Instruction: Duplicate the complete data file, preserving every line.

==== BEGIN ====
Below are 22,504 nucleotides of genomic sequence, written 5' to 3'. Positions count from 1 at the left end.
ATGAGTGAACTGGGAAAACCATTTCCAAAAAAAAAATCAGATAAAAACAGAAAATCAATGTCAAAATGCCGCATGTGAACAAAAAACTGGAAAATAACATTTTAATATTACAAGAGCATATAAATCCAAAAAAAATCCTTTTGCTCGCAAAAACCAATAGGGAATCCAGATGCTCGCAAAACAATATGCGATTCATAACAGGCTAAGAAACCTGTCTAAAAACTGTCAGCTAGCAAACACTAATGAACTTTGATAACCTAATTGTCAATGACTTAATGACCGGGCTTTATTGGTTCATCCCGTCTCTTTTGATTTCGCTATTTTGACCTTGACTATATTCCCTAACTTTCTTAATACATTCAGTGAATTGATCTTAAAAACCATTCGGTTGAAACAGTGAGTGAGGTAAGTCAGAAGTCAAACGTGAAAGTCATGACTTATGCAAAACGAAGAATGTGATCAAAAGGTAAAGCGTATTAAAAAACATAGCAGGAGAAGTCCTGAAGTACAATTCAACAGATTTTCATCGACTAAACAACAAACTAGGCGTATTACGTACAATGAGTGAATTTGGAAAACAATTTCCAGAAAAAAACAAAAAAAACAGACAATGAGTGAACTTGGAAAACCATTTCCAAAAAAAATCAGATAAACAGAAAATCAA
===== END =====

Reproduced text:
Below are 22,504 nucleotides of genomic sequence, written 5' to 3'. Positions count from 1 at the left end.
ATGAGTGAACTGGGAAAACCATTTCCAAAAAAAAAATCAGATAAAAACAGAAAATCAATGTCAAAATGCCGCATGTGAACAAAAAACTGGAAAATAACATTTTAATATTACAAGAGCATATAAATCCAAAAAAAATCCTTTTGCTCGCAAAAACCAATAGGGAATCCAGATGCTCGCAAAACAATATGCGATTCATAACAGGCTAAGAAACCTGTCTAAAAACTGTCAGCTAGCAAACACTAATGAACTTTGATAACCTAATTGTCAATGACTTAATGACCGGGCTTTATTGGTTCATCCCGTCTCTTTTGATTTCGCTATTTTGACCTTGACTATATTCCCTAACTTTCTTAATACATTCAGTGAATTGATCTTAAAAACCATTCGGTTGAAACAGTGAGTGAGGTAAGTCAGAAGTCAAACGTGAAAGTCATGACTTATGCAAAACGAAGAATGTGATCAAAAGGTAAAGCGTATTAAAAAACATAGCAGGAGAAGTCCTGAAGTACAATTCAACAGATTTTCATCGACTAAACAACAAACTAGGCGTATTACGTACAATGAGTGAATTTGGAAAACAATTTCCAGAAAAAAACAAAAAAAACAGACAATGAGTGAACTTGGAAAACCATTTCCAAAAAAAATCAGATAAACAGAAAATCAA